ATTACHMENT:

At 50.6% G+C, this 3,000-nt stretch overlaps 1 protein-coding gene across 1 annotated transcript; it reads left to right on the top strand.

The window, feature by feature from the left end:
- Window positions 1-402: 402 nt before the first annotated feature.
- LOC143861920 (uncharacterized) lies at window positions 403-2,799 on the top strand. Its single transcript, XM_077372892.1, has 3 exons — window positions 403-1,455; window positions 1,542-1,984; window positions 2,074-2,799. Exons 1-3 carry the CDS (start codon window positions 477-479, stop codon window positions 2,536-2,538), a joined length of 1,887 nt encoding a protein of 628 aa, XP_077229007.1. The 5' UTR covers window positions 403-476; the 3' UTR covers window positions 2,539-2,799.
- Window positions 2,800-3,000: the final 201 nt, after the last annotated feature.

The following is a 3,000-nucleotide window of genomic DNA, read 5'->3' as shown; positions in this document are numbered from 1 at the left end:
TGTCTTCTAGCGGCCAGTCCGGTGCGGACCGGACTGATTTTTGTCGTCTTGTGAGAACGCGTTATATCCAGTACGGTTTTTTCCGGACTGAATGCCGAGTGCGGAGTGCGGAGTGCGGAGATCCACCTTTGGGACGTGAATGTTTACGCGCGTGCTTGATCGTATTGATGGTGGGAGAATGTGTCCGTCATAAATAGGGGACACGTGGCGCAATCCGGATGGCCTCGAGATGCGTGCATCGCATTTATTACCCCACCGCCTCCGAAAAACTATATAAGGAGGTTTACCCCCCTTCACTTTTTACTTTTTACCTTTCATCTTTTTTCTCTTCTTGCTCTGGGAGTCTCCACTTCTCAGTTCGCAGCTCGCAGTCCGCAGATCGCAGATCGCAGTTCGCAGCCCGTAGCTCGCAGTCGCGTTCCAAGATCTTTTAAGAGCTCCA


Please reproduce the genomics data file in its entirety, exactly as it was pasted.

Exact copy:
At 50.6% G+C, this 3,000-nt stretch overlaps 1 protein-coding gene across 1 annotated transcript; it reads left to right on the top strand.

The window, feature by feature from the left end:
- Window positions 1-402: 402 nt before the first annotated feature.
- LOC143861920 (uncharacterized) lies at window positions 403-2,799 on the top strand. Its single transcript, XM_077372892.1, has 3 exons — window positions 403-1,455; window positions 1,542-1,984; window positions 2,074-2,799. Exons 1-3 carry the CDS (start codon window positions 477-479, stop codon window positions 2,536-2,538), a joined length of 1,887 nt encoding a protein of 628 aa, XP_077229007.1. The 5' UTR covers window positions 403-476; the 3' UTR covers window positions 2,539-2,799.
- Window positions 2,800-3,000: the final 201 nt, after the last annotated feature.

The following is a 3,000-nucleotide window of genomic DNA, read 5'->3' as shown; positions in this document are numbered from 1 at the left end:
TGTCTTCTAGCGGCCAGTCCGGTGCGGACCGGACTGATTTTTGTCGTCTTGTGAGAACGCGTTATATCCAGTACGGTTTTTTCCGGACTGAATGCCGAGTGCGGAGTGCGGAGTGCGGAGATCCACCTTTGGGACGTGAATGTTTACGCGCGTGCTTGATCGTATTGATGGTGGGAGAATGTGTCCGTCATAAATAGGGGACACGTGGCGCAATCCGGATGGCCTCGAGATGCGTGCATCGCATTTATTACCCCACCGCCTCCGAAAAACTATATAAGGAGGTTTACCCCCCTTCACTTTTTACTTTTTACCTTTCATCTTTTTTCTCTTCTTGCTCTGGGAGTCTCCACTTCTCAGTTCGCAGCTCGCAGTCCGCAGATCGCAGATCGCAGTTCGCAGCCCGTAGCTCGCAGTCGCGTTCCAAGATCTTTTAAGAGCTCCA